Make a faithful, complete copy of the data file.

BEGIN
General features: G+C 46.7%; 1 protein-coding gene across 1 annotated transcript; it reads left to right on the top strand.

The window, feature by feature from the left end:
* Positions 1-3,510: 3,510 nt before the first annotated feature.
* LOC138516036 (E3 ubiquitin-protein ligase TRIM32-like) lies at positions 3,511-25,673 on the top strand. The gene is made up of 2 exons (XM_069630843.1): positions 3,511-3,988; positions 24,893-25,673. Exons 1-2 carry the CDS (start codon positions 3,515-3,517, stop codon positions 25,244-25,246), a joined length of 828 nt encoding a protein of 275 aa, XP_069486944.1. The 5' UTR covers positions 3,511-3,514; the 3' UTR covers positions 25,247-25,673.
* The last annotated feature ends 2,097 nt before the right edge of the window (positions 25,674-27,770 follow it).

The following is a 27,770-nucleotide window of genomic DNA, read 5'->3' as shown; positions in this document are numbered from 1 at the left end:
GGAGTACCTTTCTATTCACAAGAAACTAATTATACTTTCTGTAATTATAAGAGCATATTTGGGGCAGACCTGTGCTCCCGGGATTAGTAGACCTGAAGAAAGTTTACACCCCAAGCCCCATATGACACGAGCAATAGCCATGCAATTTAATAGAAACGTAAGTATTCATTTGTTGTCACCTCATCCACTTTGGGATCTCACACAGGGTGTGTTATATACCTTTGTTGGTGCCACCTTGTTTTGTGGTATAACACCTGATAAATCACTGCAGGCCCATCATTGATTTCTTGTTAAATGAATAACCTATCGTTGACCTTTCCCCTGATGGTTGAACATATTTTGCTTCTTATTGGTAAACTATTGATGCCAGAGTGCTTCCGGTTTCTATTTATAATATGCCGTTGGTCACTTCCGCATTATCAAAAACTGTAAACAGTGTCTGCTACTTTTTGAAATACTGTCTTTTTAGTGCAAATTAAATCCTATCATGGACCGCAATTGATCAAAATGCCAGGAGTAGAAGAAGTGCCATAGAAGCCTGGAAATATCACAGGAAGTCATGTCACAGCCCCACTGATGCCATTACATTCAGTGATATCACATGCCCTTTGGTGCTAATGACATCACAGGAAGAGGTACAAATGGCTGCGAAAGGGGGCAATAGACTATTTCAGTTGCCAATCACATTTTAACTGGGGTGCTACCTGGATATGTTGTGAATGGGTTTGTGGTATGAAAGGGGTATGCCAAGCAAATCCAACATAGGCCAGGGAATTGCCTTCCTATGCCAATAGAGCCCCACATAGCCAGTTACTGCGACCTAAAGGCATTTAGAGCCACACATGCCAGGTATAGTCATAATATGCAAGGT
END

General features: G+C 46.7%; 1 protein-coding gene across 1 annotated transcript; it reads left to right on the top strand.

The window, feature by feature from the left end:
* Positions 1-3,510: 3,510 nt before the first annotated feature.
* LOC138516036 (E3 ubiquitin-protein ligase TRIM32-like) lies at positions 3,511-25,673 on the top strand. The gene is made up of 2 exons (XM_069630843.1): positions 3,511-3,988; positions 24,893-25,673. Exons 1-2 carry the CDS (start codon positions 3,515-3,517, stop codon positions 25,244-25,246), a joined length of 828 nt encoding a protein of 275 aa, XP_069486944.1. The 5' UTR covers positions 3,511-3,514; the 3' UTR covers positions 25,247-25,673.
* The last annotated feature ends 2,097 nt before the right edge of the window (positions 25,674-27,770 follow it).

The following is a 27,770-nucleotide window of genomic DNA, read 5'->3' as shown; positions in this document are numbered from 1 at the left end:
GGAGTACCTTTCTATTCACAAGAAACTAATTATACTTTCTGTAATTATAAGAGCATATTTGGGGCAGACCTGTGCTCCCGGGATTAGTAGACCTGAAGAAAGTTTACACCCCAAGCCCCATATGACACGAGCAATAGCCATGCAATTTAATAGAAACGTAAGTATTCATTTGTTGTCACCTCATCCACTTTGGGATCTCACACAGGGTGTGTTATATACCTTTGTTGGTGCCACCTTGTTTTGTGGTATAACACCTGATAAATCACTGCAGGCCCATCATTGATTTCTTGTTAAATGAATAACCTATCGTTGACCTTTCCCCTGATGGTTGAACATATTTTGCTTCTTATTGGTAAACTATTGATGCCAGAGTGCTTCCGGTTTCTATTTATAATATGCCGTTGGTCACTTCCGCATTATCAAAAACTGTAAACAGTGTCTGCTACTTTTTGAAATACTGTCTTTTTAGTGCAAATTAAATCCTATCATGGACCGCAATTGATCAAAATGCCAGGAGTAGAAGAAGTGCCATAGAAGCCTGGAAATATCACAGGAAGTCATGTCACAGCCCCACTGATGCCATTACATTCAGTGATATCACATGCCCTTTGGTGCTAATGACATCACAGGAAGAGGTACAAATGGCTGCGAAAGGGGGCAATAGACTATTTCAGTTGCCAATCACATTTTAACTGGGGTGCTACCTGGATATGTTGTGAATGGGTTTGTGGTATGAAAGGGGTATGCCAAGCAAATCCAACATAGGCCAGGGAATTGCCTTCCTATGCCAATAGAGCCCCACATAGCCAGTTACTGCGACCTAAAGGCATTTAGAGCCACACATGCCAGGTATAGTCATAATATGCAAGGT